Despite Changes, Whisenhunt Brings Stability to Arizona's Staff

Anthony MartinezContributor IMay 29, 2009

GLENDALE, AZ - JANUARY 18:  Head coach Ken Whisenhunt of the Arizona Cardinals looks on during the NFC championship game against the Philadelphia Eagles on January 18, 2009 at University of Phoenix Stadium in Glendale, Arizona.  (Photo by Jed Jacobsohn/Getty Images)

  Arizona Cardinals fans are used to offseason shakeups. Disgruntled players leaving for greener pastures and inept coaches being fired were almost just as common as the team’s losses.

  After a season that saw the franchise’s first Super Bowl berth, fans thought maybe this would be the year no one left. But before even the Cardinals booked their trip to Tampa, reports started coming out that the Kansas City Chiefs had interest in offensive coordinator Todd Haley becoming their next head coach.

  Sure enough, shortly after the Super Bowl, Haley announced that he took the Chiefs job. Not long after his announcement, defensive coordinator Clancy Pendergast decided to join Haley after the Cardinals dismissed him.

  But the despite these two departures, Whisenhunt’s staff is a vision of stability. After the Deniss Green era that seemed like there was a different staff each week (Green demoted offensive coordinator Keith Rowan after six games in 2006), this is surely welcomed by the team’s supporters.

  With Haley becoming the top dog in Kansas City, Whisenhunt will return to offensive play calling. It’s something he did in 2007 and also in his last three years in Pittsburgh. The greatest change because of this will most likely be a larger emphasis on the running game; something Whisenhunt has tried to do since arriving in Arizona.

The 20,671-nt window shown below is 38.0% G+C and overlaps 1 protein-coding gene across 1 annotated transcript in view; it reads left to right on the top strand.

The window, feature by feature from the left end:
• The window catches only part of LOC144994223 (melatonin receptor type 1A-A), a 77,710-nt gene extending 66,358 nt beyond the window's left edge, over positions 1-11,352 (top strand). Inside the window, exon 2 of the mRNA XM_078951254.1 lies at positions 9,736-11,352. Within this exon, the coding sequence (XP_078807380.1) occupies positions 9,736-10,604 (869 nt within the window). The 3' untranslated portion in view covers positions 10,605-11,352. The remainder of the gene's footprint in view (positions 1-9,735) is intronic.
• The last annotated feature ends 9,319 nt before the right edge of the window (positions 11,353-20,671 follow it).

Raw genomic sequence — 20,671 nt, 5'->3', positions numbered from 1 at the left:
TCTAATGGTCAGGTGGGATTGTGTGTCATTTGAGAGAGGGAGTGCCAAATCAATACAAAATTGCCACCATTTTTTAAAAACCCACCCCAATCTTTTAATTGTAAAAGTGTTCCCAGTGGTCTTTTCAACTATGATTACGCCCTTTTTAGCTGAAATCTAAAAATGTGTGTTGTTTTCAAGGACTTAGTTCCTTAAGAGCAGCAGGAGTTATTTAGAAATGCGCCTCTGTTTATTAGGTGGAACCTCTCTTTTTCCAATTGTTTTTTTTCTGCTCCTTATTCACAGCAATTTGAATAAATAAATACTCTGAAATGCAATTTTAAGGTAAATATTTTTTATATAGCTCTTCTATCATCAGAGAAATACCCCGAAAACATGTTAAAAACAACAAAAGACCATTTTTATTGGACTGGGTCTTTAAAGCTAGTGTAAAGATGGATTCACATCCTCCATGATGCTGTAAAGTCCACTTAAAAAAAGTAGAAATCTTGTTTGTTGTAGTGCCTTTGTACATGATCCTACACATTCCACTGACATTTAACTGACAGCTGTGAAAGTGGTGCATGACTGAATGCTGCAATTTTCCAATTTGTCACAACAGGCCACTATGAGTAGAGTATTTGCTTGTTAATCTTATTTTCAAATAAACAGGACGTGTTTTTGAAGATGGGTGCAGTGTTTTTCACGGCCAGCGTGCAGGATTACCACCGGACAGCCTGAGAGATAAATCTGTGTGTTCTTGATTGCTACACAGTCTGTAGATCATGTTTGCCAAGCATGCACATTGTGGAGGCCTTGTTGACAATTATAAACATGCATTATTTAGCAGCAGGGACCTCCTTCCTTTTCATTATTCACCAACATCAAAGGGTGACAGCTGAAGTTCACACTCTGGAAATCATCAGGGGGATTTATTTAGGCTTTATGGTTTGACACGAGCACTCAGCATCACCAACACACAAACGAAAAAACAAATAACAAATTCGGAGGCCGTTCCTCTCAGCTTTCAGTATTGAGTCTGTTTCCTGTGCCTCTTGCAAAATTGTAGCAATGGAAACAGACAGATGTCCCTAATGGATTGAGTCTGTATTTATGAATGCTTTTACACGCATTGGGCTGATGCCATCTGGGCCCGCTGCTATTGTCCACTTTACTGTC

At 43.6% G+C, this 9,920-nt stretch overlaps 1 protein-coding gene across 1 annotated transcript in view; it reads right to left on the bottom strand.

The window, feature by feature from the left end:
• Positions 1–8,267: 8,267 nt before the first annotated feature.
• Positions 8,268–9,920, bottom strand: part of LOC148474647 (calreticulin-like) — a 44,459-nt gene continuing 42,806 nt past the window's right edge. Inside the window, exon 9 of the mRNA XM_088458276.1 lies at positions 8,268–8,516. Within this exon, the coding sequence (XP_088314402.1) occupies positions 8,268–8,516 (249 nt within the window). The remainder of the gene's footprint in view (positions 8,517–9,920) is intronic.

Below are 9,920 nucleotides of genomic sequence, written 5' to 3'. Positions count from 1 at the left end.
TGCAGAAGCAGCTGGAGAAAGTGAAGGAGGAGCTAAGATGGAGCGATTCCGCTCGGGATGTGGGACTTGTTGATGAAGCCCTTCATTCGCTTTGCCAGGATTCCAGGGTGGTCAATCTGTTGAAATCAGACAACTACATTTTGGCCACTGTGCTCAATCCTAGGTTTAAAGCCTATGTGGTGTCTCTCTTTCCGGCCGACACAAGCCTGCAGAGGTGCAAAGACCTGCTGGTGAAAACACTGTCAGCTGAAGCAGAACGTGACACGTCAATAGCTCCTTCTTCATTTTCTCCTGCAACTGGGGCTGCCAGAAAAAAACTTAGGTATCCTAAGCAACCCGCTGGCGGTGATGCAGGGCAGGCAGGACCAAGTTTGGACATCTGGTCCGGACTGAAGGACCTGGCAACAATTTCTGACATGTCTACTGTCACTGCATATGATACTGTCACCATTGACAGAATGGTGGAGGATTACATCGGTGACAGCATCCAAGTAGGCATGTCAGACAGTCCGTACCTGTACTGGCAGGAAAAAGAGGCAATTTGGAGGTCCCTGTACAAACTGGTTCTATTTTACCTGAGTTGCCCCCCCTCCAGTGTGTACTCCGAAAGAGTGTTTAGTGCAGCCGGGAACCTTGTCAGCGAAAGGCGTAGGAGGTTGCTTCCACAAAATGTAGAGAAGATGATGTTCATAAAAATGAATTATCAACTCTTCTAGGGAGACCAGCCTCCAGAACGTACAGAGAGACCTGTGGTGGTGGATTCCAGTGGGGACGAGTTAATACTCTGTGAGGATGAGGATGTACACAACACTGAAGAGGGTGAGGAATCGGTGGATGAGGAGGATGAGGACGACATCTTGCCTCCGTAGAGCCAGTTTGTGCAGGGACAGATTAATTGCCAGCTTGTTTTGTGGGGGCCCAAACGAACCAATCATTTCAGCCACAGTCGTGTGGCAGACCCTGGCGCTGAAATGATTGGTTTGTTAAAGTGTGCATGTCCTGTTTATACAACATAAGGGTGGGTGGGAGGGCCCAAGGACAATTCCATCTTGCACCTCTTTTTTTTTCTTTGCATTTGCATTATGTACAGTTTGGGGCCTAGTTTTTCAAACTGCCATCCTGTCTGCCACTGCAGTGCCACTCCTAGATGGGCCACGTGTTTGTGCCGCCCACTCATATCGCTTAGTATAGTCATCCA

However, Whisenhunt’s return to play calling may be short lived. It is believed that he will be grooming passing game coordinator Mike Miller to take over the job. Miller will be entering his third year with the team. His first two were as wide receivers coach.

  Another coach that has helped the staff become stable is assistant head coach/offensive line coach Russ Grimm. Whisenhunt bringing Grimm along with him in 2007 proved to be a huge coup for the Cardinals. The work he has done with the offensive line, one that had been considered among the worst in the league, has been nothing short of spectacular.

  The offensive line protected quarterback Kurt Warner so much in 2008 that he played in all 16 regular season games for the first time since 2001. That’s not to mention how they’ve helped the development in the running game.

  On the defensive side, it probably will serve the team well in the long run that it dismissed Pendergast. Whisenhunt kept him on when he was hired out of a sign of respect since Pendergast had been with the team since 2004.

  But Pendergast’s play calling during Pittsburgh's final drive of Super Bowl XLIII did him no favors. With the Cardinals on the cusp of bringing home the Lombardi Trophy, Pendergast once again fell back into the prevent defense that Cardinals fans hated so much.

  In order to complete the team’s switch to 3-4 defense from the 4-3 defense Pendergast favored, Whisenhunt promoted linebackers coach Bill Davis. Davis will be in his third season with the team and it will be his second go around as a defensive coordinator after his stint with the San Francisco 49ers.

  Out of all the coaches, the most pressure may very well be on Davis. Despite Pendergast’s inconsistent play calling, the defense played out of its mind in the playoffs. It’s probably the biggest reason why the Cardinals made it as far as they did. Davis’ job will be to continue that growth.

  If Davis can get every last drop of potential out of his defensive unit then the Cardinals will be in prime position to repeat as division champions.

  Maybe just as importantly, if Davis can be successful, it will give Arizona a coaching staff that will be stable and built to last.